Advent: Looking forward in hope
by Monsignor Robert Draper
Advent this year arrives at the beginning of December. For most of us that is the gloomy time of the year, but the anticipation of celebrating Christmas invites us to look forward to a time of celebration – something to lift the gloom perhaps! But living as we do in the South-West of this country; we can already see signs of hope and promise to lift our spirits. When I lived in Cornwall it was rare that there were not already the first daffodils in flower by the first Sunday of Advent – and even now living further East, I see their flower heads when the weather has been mild. That is always a sign of real promise for me: daffodils with their bold golden trumpets announcing that Spring is on its way, that nature is about to burst forth in our world.
And of course before long the gloomy days will be turning lighter once the shortest day has passed – and for us as Christians, light is a powerful sign for the season – think of the Advent Wreath in our churches and homes. Christ coming into the world “like the dawn from on high”. Just when we are in most need of light, the light of the world comes to dwell amongst us.
So Advent is a time to look forward – to look forward to the One who is coming to us, and that is why Advent is a time of preparation for the Feast of the Incarnation, the coming of Christ as the child of Bethlehem. But that coming is not the only coming of Christ we celebrate. If you look at the readings and prayers of the first part of Advent, they have a different vision of the coming of Christ. They look forward to his final coming when he will come in glory with all his angels. We are invited to look forward to the time when Jesus will come again and establish the final reign of God. Some of the imagery of that in parts of readings we will hear in Advent can sound quite frightening, because it will involve the destruction of all that is evil, but actually it is something that we are longing for. Every week in the Creed we announce that “we look forward to the resurrection of the dead and the life of the world to come.”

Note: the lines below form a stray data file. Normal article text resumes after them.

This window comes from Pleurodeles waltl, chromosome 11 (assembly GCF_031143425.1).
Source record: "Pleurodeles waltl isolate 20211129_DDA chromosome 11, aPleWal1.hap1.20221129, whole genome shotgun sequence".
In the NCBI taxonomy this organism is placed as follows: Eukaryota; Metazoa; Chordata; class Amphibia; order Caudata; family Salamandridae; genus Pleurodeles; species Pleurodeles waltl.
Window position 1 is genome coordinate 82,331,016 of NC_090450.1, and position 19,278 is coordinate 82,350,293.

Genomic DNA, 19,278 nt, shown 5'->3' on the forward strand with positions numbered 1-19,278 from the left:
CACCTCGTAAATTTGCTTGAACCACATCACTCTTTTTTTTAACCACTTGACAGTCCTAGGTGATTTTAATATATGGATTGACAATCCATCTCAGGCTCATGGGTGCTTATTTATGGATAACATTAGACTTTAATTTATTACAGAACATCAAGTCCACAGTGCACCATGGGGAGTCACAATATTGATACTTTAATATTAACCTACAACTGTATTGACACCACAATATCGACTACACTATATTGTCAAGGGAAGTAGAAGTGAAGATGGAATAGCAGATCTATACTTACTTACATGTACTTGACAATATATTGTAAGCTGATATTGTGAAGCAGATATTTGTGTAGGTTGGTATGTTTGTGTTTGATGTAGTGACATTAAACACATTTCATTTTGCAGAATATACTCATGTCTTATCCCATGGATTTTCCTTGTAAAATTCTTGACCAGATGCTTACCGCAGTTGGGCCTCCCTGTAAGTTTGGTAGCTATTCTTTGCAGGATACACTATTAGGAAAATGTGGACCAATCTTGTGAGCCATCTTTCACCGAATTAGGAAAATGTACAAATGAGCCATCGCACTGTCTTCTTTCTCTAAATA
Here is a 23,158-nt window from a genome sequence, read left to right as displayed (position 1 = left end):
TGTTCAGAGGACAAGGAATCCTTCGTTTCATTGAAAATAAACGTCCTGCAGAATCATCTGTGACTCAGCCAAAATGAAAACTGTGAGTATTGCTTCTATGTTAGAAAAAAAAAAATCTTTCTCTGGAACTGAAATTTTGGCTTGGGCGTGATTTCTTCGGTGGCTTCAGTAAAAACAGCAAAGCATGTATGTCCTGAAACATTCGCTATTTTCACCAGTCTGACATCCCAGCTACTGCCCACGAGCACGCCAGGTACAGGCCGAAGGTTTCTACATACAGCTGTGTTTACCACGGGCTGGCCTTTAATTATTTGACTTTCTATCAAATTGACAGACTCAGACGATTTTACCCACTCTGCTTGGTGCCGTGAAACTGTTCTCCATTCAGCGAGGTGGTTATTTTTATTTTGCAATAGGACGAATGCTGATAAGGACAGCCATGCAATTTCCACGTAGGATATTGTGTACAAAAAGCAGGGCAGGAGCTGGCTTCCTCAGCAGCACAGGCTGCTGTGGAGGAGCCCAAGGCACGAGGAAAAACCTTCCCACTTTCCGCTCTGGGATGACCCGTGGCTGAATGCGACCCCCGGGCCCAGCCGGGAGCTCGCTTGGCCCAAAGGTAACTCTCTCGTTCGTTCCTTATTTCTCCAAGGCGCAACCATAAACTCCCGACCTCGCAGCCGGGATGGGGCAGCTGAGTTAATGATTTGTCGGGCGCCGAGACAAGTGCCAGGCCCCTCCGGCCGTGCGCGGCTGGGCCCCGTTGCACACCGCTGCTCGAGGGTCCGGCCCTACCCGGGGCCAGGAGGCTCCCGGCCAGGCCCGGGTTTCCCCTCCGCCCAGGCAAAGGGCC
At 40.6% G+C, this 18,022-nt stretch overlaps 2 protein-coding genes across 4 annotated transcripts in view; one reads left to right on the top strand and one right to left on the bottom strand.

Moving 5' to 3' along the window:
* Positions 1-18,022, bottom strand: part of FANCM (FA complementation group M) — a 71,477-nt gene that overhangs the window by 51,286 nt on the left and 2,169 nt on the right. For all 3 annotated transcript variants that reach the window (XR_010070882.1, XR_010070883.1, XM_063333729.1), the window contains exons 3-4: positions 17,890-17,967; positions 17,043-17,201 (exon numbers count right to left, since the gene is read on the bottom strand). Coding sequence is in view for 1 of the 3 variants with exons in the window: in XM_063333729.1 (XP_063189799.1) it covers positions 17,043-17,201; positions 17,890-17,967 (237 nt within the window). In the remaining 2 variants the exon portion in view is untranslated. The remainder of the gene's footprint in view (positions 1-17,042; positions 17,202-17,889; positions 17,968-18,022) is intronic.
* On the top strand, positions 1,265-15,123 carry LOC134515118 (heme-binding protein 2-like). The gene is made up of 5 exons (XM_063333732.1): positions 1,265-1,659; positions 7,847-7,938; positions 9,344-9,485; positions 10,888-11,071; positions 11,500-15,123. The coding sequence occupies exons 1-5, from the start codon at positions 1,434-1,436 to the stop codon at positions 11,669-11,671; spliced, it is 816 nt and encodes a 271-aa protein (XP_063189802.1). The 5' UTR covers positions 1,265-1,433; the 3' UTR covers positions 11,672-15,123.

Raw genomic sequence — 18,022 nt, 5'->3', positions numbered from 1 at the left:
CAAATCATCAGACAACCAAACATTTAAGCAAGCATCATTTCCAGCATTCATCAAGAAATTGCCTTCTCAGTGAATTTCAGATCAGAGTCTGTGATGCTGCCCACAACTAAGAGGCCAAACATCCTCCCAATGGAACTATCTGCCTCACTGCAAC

So we are looking forward to the Christ child born in Bethlehem to Mary, announced by the magi and the star, and greeted by the shepherds. And we look forward to the Christ who will come in glory to restore all things to God; but we can recognise those comings of Christ because we encounter that same Christ here and now. The Christ who came at Bethlehem in history is the Christ who will come in glory, and is the Christ who even now comes to us in mystery – the one who we encounter in his Word and sacrament, who feeds and nourishes us at Mass, with whom we spend time in prayer, whom we encounter in our brothers and sisters in the community, and who we meet most especially in the needy and the poor.
We look forward to Christmas because it is a time of promise and hope – and they are essential for us on our pilgrim journey through life. We look forward to the final coming of Christ because he will bring all things to completion; but we also look forward to those daily encounters with the same Lord whom we meet in so many ways.